BookBrowse Reviews Temporary People by Deepak Unnikrishnan

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Temporary People

by Deepak Unnikrishnan

Temporary People by Deepak Unnikrishnan X
Temporary People by Deepak Unnikrishnan
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    Mar 2017, 272 pages


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Book Reviewed by:
Lisa Butts
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About this Book



With absurdist touches, guest workers of the United Arab Emirates embody multiple worlds and identities, and long for home.

In this powerful and innovative collection of 28 short stories, Deepak Unnikrishnan presents a window into the lives of the "temporary" workers of the United Arab Emirates, immigrants with no path to legitimate citizenship, generally employed in the service or construction industries, often under deplorable conditions. The view is disconcerting, surreal, and, perhaps most remarkably, sometimes hilarious.

One of the most affecting stories concerns a woman whose job involves healing construction workers who have fallen from Abu Dhabi's tall buildings, which she does by gluing, taping, or sewing them back together. A series of interrelated pieces revolves around genetically engineered laborers grown in a Dubai lab and their attempt at a rebellion against their creators, an apt metaphor for disenfranchised migrant workers who likely feel similarly objectified. In one brief account, a young man's tongue detaches from his mouth and flees, expelling words all over the street and inciting pandemonium. Some of the stories are short fables, a few are more like poems, simply lists of thematically related words:

Temporary. People.
Illegal. People.
Ephemeral. People.
Gone. People.
Deported. Left.
More. Arriving.

In the epic "Blatella Germanica," Unnikrishnan draws from Homer, Kafka, and Orwell to narrate the rise of a militant group of cockroaches in a tenement building who stage a heroic stand against a bug spray-wielding boy. In a later story, Unnikrishnan flips the point-of-view to provide the exterminator's account, at which point it becomes a parable of immigration anxiety from the perspective of a native, worried the roaches will come back "in droves...dragging us from our beds...kicking us out and moving in because it's time."

If it isn't obvious, this is a fantastical account of the lives of the UAE's immigrant work force, an oppressed people living in poverty and without the rights of citizens, and it is not intended as a documentary of the situation, though readers may be inspired to look into the facts for themselves. Of Indian origin, Unnikrishan grew up in the UAE before emigrating to the United States for college. His own parents were temporary workers with no path to citizenship for themselves or their son. This perspective informs Unnikrishnan's work. He notes in the introduction that his intention was to explore "how temporary status affects psyches, families, memories, fables and language(s)," which he does, ably.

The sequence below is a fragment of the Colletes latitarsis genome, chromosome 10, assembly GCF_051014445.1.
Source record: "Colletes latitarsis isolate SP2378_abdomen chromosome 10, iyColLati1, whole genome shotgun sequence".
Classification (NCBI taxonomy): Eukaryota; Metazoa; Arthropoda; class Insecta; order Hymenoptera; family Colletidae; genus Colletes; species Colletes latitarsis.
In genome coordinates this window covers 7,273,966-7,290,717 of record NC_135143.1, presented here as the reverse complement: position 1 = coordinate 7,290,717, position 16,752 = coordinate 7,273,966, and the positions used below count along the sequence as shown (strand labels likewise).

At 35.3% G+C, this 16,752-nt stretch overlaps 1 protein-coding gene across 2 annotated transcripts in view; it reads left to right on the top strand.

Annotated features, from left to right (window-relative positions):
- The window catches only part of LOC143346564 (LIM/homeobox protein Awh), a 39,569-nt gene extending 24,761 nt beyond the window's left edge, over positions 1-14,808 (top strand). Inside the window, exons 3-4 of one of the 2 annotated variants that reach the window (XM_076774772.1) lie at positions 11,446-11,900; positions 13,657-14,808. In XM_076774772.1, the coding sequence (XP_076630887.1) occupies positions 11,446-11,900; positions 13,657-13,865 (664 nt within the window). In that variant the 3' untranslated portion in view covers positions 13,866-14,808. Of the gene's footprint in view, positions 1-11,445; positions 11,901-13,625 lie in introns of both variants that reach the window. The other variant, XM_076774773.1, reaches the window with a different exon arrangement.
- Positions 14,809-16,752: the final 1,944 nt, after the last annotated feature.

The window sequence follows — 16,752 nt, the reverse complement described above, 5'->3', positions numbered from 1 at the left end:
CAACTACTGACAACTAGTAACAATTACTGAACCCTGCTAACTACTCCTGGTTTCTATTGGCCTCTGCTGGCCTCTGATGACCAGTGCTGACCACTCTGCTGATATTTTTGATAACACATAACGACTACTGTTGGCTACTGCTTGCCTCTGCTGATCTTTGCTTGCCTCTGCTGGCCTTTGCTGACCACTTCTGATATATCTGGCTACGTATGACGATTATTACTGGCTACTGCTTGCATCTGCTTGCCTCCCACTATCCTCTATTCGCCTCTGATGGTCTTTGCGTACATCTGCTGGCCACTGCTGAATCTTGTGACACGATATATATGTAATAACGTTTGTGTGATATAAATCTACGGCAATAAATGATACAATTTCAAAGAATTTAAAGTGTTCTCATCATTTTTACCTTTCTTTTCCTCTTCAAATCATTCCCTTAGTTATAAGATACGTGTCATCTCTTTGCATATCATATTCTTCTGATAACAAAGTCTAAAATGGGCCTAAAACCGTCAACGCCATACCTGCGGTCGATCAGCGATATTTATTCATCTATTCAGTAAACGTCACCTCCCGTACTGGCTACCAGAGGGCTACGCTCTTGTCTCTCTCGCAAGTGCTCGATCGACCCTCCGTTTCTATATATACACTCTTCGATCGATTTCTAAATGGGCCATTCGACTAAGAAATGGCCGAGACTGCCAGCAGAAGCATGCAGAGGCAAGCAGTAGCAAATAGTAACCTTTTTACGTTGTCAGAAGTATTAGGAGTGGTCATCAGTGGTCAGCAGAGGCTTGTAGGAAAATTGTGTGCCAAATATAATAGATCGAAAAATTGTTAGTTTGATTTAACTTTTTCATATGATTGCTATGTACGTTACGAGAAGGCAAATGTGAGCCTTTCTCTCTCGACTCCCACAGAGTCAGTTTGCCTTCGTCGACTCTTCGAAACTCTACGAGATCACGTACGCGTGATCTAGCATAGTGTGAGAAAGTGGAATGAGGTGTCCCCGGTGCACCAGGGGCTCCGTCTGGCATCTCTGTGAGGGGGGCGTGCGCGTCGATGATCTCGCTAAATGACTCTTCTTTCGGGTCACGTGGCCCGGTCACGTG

The linguistic element is particularly noteworthy—expressed here is a polyglot pastiche of English, Arabic, and Malayalam, which is the official language of the Indian state of Kerala, and Unnikrishnan's mother tongue. The characters even employ the incorrect or warped pronunciation/spelling of a non-native speaker—a magic phone becomes a "fone," one character wants to go to "Yourope," and the book is divided into "chabters." Consequently, some translation efforts are required to fully understand the text, but Unnikrishnan is careful to clarify words that are absolutely integral. The word "pravasis," for example, which means "expatriate," "foreigner," etc. is used repeatedly, as it captures the major theme of the book.

While a few of the stories narrate alienation and loss, the author's tone is largely humorous. His characters have names like "Chainsmoke," "Big Fella," and "Suitcase Face." We are told that the employee-growing laboratory hired a scientist famous for growing a human brain and made him "Head Researcher." Unnikrishnan is equally skilled at describing the macabre, like a cockroach's "copper-colored egg purse polished like crystal." There are intriguing visual elements to the book as well, including crude drawings and blacked-out text meant to mimic censorship.

The whimsy can become a little overwhelming, like watching a very long Wes Anderson film. If the humor sounds like it is in poor taste, it often is, to say nothing of the more outrageous narrative elements like the apartment building plagued by a child-molesting elevator. That being said, there is a long literary tradition, from Jonathan Swift to Kurt Vonnegut and George Saunders, of making a political point via the inappropriate and absurd, and with this profoundly clever debut, Unnikrishnan exhibits the potential to join the ranks of these luminaries.

Reviewed by Lisa Butts

This review first ran in the April 5, 2017 issue of BookBrowse Recommends.

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